Welcome back again to the Diabetic Partner Follies, where the significant others of the PWDs (people with diabetes) are invited to vent. This week, we feature another double-diabetic household, in which one is none-to-happy with the other’s medical providers. A new kind of sticky wicket. Hopefully, you all out in the Community can offer some advice here. (And remember, if you’d like to submit a post, email me here.)
So, Amy, you haven’t heard from me for a while, here’s a question or a rant or whatever you want to call it:
We’re both type 2s, about 8 years from diagnosis, and married 3 years. What’s a person with diabetes, married to a person with diabetes, to do when one partner is unhappy with other partner’s diabetes management, and with the other partner’s doctor?
I know that there is a standard of care that is recommended for diabetes, and that in each state, any doctor may be reported to the governing authority for failing to meet the standard of care in any particular case, not just diabetes. My state board says that they may investigate issues of “Quality of care” meaning inappropriate or substandard care.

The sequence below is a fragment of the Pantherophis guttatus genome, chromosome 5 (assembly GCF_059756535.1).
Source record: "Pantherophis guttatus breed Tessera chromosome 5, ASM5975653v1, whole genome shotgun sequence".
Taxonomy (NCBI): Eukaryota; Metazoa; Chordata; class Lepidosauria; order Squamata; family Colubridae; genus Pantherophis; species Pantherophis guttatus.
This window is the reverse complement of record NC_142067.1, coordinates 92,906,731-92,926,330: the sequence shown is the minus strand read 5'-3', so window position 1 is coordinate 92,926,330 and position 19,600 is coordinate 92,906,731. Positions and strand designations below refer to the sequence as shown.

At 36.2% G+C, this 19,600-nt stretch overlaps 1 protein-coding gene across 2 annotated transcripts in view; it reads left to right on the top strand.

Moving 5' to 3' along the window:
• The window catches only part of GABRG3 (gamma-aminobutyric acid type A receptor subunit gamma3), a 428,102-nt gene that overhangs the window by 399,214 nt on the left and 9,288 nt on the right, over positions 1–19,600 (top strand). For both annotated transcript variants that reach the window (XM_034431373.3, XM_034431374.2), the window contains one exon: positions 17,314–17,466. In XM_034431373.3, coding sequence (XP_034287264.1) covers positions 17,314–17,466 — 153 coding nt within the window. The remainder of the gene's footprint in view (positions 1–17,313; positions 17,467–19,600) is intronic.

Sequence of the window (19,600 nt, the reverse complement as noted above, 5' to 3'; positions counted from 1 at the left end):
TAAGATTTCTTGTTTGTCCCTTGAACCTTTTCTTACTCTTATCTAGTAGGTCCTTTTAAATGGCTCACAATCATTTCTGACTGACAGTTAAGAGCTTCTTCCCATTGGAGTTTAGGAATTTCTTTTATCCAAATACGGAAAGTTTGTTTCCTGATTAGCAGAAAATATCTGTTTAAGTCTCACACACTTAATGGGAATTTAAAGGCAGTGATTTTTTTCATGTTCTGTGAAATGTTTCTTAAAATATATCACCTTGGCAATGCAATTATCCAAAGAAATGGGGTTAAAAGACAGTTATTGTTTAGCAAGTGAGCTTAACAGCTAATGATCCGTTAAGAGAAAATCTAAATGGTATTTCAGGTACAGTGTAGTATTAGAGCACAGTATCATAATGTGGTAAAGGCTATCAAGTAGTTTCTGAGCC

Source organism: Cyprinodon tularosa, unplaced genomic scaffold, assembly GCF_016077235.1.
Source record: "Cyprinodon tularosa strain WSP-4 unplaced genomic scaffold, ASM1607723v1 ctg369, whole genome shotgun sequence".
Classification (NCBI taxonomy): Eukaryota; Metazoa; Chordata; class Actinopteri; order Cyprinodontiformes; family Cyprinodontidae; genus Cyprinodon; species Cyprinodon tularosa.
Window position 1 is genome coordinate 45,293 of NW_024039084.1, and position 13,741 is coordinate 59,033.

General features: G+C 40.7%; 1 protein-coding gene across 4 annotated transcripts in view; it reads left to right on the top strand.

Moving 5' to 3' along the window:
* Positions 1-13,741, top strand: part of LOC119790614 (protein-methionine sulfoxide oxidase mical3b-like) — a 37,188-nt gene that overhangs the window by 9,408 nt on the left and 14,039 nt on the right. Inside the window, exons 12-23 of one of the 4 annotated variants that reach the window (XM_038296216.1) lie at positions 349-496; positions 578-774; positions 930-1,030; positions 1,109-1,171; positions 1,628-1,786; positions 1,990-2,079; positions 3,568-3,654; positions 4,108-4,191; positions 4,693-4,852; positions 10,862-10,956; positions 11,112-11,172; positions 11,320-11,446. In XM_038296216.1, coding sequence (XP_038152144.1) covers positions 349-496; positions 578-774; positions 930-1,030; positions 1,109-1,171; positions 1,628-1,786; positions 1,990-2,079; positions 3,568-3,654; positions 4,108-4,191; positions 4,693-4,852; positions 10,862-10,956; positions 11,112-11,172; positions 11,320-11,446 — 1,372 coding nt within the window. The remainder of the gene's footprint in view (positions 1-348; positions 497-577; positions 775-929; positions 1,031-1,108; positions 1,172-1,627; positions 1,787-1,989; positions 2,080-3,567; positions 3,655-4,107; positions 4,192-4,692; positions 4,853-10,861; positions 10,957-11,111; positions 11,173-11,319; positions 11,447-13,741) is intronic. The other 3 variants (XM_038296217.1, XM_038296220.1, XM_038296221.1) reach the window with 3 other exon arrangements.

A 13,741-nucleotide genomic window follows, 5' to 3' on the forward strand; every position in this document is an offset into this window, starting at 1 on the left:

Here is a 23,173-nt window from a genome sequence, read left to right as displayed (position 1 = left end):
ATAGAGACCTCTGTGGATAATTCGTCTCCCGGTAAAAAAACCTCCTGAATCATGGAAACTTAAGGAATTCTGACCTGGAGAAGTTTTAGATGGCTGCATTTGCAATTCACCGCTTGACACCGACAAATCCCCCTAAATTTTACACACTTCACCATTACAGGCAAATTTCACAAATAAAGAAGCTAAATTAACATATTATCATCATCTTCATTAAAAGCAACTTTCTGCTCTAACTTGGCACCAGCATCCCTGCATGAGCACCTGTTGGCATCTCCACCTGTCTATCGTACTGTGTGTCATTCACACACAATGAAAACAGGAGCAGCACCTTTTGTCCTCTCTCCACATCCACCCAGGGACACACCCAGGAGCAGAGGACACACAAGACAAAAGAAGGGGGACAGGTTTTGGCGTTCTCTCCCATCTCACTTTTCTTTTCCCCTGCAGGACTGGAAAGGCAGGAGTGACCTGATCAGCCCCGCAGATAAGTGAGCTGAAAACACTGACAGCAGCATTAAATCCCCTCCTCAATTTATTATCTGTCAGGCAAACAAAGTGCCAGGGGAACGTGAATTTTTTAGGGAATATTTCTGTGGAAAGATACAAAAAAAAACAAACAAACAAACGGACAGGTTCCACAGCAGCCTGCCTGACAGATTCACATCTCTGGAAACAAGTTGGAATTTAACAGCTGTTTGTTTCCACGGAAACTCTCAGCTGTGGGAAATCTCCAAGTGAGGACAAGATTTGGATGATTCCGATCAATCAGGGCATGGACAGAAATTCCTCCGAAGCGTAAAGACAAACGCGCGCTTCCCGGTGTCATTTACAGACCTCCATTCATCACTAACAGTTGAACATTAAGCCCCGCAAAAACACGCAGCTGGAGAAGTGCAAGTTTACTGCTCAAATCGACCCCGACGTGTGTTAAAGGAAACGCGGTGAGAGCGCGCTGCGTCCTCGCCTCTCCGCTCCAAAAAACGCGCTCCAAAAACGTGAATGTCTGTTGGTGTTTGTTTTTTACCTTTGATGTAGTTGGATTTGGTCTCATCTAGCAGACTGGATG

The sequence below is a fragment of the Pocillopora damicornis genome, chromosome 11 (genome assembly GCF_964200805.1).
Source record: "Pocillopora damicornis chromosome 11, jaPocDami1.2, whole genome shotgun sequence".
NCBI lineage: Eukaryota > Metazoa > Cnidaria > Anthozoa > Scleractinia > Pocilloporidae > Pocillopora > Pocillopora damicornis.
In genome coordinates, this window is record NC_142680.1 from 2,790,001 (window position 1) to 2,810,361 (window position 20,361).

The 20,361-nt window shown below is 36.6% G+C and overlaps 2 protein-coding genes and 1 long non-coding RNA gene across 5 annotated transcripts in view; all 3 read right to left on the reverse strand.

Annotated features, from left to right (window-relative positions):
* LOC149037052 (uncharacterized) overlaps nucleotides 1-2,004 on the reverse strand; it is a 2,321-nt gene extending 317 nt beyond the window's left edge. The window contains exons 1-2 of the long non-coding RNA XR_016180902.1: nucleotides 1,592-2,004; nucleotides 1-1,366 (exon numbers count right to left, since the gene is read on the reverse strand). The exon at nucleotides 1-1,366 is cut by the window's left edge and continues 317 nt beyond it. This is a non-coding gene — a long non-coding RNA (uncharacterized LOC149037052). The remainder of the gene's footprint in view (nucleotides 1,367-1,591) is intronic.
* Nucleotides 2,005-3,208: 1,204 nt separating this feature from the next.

So, is letting my beloved go for years (3+ years) with an HbA1c of 8.8 or greater substandard care? Is putting him on a course of oral steroids without adjusting his medication for the known and expected increase in blood sugar levels, is that substandard care? Is prioritizing treatment of annoying or uncomfortable medical symptoms over his diabetes, which could be developing potentially life-threatening complications, is that substandard care? I sure think so.
In my case, my relationship with my physician is a partnership, pre-dating the marriage, with input from both of us. We make a plan, we work the plan for a while, we run tests and evaluate the results, and repeat, as necessary.
Since my partner does not invite me in to his medical appointments, I have no idea what their relationship is. Is my partner overruling the doctor? Has the doctor lost all hope of affecting my partner’s behavior? What is going on?
Trust is one of the bases of any good and healthy relationship. How does living in a double-diabetes household affect this? I trust my own diabetes self-management plan. I trust my own diabetes knowledge. I trust my own choices, both good and bad. But it’s harder to trust his. The blame tends to land squarely on the physician, because it’s easier to blame this outside physician than my own beloved.
I don’t want to be the diabetes police. I want to trust my beloved. It’s just hard to do when I see this as threatening our long and happy life together.